The house is in a quiet, wooded neighborhood and sits up at the end of a pipestem.  There's another house across the pipestem, and until last year, the same family lived in the house since we moved here.  They were a lovely family, with three kids close in age to Josh and Sam and me.  We chatted when we saw each other coming and going and kept up with each others' lives in a general sense.  We were friendly and neighborly, but not really friends.  Their daughter is around my age, but we never hung out - my natural reticence and introversion would never have allowed me to just approach her about getting together.  As much as I can be social and outgoing, it's always been an effort (particularly as a teenager), and I don't approach the world as if I assume that people have any interest in wanting to hang out with me.

My children are another story, however.  Zeke will introduce himself to anyone, and Josie, while slightly more reserved, isn't too far behind him.

The confusion started when Josie came downstairs yesterday morning and announced, "I want to have a playdate with Johnston and Winston."

I didn't have a fucking clue what she was talking about.  In my head, the associations those words brought up were first Brookstone (the gadget store) and then Masters and Johnson, neither of which made any sense.

"Who are Johnston and Winston?"  I asked.

"Our friends across the street."

I looked at my mother for help.

"There's a new family that moved in after Ann sold her house last year.  They've got two kids, I think they're around 7 and 9."

"Ah.  And their names are Johnston and Winston?"

"Justin and Wilson, actually.  The family is Chinese, grandmother lives with them and doesn't speak much English, the parents are both doctors, and the kids go to Spring Hill Elementary."

"Oh, OK.  And you and Zeke have met them?"  I asked Josie.

She looked at me as if I were demented.  "Noooo!  Not yet!  But we're going to."

Fairfax County Public Schools aren't closed all week (the way Denver's are), so Johnston and Winston were still in school, but the plan was to wait until they got home and go across the pipestem, say hello, and play.

Hours later, after we went and got mani-pedis, hiked at Great Falls, and the kids went to the park with my dad, Zeke, Josie and Hazel disappeared.  A while later, Josie came back looking very serious.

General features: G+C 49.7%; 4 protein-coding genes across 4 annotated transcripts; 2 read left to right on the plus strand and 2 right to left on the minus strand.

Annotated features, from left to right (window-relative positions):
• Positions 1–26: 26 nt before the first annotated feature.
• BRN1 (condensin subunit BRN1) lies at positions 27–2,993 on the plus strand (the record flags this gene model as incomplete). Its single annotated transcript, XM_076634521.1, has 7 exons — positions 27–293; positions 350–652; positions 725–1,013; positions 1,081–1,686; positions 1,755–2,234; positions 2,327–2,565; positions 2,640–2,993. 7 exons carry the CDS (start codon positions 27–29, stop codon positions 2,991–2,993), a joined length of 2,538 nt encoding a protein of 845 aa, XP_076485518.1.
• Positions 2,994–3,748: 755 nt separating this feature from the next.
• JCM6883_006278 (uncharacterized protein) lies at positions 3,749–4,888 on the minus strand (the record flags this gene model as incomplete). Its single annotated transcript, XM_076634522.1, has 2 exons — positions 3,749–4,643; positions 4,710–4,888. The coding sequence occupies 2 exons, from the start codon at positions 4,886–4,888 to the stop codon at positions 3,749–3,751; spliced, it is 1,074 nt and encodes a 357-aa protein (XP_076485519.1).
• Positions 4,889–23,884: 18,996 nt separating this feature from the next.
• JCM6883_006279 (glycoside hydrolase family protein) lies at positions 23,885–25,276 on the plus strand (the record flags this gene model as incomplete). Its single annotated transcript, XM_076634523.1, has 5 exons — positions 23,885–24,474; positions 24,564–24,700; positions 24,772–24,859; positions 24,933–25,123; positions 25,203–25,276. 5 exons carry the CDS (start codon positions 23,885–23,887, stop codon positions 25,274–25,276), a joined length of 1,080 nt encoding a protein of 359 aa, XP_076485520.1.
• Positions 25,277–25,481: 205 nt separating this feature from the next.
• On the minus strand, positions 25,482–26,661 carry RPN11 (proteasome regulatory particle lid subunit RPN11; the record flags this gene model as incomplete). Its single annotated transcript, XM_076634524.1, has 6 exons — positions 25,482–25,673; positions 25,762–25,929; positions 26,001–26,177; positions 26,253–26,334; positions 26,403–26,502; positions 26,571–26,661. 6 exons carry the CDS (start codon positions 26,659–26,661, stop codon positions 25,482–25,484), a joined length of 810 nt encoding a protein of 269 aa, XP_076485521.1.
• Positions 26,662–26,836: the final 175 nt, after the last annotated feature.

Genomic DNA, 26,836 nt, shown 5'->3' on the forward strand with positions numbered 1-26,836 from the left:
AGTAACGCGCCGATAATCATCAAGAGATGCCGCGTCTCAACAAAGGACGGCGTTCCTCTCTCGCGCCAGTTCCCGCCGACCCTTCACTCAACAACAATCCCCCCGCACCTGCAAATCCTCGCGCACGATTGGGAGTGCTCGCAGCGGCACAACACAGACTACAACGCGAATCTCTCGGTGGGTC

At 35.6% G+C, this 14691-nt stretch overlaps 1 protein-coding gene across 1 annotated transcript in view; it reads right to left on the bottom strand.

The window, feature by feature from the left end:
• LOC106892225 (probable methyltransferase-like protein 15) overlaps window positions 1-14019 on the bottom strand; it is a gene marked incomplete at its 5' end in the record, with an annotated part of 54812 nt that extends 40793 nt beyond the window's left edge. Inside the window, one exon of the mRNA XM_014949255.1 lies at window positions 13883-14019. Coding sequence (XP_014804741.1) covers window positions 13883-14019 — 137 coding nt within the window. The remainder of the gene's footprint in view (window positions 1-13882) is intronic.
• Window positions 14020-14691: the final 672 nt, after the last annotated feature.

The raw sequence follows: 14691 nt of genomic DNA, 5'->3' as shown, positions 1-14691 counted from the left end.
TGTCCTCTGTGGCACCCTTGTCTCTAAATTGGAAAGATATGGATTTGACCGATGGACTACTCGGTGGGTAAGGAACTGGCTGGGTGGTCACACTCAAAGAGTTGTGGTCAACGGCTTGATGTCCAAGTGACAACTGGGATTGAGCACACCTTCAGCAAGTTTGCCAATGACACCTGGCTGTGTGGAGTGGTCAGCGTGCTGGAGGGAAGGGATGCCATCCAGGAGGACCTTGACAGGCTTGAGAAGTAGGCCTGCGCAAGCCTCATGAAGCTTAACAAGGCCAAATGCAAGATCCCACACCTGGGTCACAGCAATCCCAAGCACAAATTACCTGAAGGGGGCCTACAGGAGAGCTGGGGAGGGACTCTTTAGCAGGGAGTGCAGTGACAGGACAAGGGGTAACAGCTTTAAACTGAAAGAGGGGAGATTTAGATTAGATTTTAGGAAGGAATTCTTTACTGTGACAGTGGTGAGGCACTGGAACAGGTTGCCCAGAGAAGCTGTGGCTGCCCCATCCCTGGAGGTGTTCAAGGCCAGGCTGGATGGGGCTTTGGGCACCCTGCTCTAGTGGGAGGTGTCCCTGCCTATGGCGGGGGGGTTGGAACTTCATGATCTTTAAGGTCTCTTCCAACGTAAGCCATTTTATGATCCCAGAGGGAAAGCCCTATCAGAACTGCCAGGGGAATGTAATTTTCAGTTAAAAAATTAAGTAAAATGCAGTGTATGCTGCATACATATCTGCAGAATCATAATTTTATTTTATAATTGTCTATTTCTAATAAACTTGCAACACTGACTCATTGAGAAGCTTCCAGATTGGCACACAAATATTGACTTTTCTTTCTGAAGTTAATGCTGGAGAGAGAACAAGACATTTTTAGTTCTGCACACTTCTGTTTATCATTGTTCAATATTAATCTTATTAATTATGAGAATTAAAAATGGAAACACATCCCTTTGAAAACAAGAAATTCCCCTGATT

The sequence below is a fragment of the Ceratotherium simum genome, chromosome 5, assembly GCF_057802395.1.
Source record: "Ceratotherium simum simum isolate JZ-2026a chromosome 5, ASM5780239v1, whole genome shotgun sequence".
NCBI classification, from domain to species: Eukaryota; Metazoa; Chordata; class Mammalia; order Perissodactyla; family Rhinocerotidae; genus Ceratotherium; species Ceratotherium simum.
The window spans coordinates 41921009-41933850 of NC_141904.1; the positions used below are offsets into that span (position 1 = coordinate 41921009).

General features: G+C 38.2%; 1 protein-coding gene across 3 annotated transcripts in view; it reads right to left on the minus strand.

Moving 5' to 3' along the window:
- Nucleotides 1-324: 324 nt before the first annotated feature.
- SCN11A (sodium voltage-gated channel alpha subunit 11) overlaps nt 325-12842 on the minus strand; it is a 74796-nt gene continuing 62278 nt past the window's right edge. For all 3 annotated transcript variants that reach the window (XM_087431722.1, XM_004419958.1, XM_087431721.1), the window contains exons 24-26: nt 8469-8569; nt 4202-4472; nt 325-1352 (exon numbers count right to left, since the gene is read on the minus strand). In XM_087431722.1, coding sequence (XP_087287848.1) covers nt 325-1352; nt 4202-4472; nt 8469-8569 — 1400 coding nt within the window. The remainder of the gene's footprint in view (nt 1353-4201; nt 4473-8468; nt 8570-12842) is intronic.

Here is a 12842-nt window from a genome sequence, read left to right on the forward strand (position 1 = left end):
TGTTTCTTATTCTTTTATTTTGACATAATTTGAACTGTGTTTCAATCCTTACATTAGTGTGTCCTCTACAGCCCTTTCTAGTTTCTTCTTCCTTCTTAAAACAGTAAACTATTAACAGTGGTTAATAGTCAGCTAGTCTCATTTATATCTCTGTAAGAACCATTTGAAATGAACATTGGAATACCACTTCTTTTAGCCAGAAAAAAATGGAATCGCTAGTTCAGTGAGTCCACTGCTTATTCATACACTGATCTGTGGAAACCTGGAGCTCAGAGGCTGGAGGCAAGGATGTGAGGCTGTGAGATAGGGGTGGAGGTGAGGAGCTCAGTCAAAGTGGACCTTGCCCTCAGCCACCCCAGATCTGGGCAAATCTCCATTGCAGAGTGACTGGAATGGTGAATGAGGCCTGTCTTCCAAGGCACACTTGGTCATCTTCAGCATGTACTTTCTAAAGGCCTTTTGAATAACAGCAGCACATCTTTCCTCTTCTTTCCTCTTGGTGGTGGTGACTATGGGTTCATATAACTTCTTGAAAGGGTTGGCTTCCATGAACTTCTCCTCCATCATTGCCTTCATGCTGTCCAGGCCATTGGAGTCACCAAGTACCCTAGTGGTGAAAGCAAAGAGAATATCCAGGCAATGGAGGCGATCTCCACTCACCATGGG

"Hi, honey.  Where have you been?  Are you ok?"

"We were at Justin's house.  But I don't want to stay because I don't speak Chinese."

"But Justin speaks English, right?"  I asked.

"Yeah, but nobody else does."

So she stayed with me and colored for a while, and then went to watch Tinkerbell and take a nap.

Zeke came over a while later.

"I had dinner there," he said.

"What did you have?"

"I don't know."

"What do you mean you don't know?  Was it a sandwich?  A hot dog? Was there meat of some kind?  What did you have?"

"I don't know.  Anyway, I'm just getting my Kindle and I'm going back."

"Is Hazel still over there?"

"Yes.  We're playing."

He left.

My mother and I looked at each other.  "We should go over there and say hello and thank the parents," I said.

As we stepped outside, we saw Zeke walk up to their front door and just let himself in.


We walked across the way and knocked on the door.  Through the little side windows, we could see the kids hanging out on the floor right in front of the front door.  The downstairs seemed very bare - no discernible furniture, no rugs on the floor, no pictures on the walls.  Hazel was sitting on the bottom step of the staircase, and Zeke and another boy were inspecting a Rubik's cube.  There was a kids' plate of food sitting on a stool.

We knocked some more.  The kids looked blankly at us through the window, but didn't move to open the door.  We couldn't hear any footsteps or see any sign that there were adults interested in talking to us.

So I just turned the doorknob and we walked in.

A little Chinese boy who I assume was Justin looked at me.

"Hi," I said, offering my hand.  "I'm Wendy, Zeke's mom."

He held his hand out and limply shook mine, but appeared so painfully shy that it was as if his personality had been pulled into a black hole.

My mom and I stood there some more.  Nobody said anything.

I could hear some activity in the kitchen, so I just walked back there saying, "hellooooo??"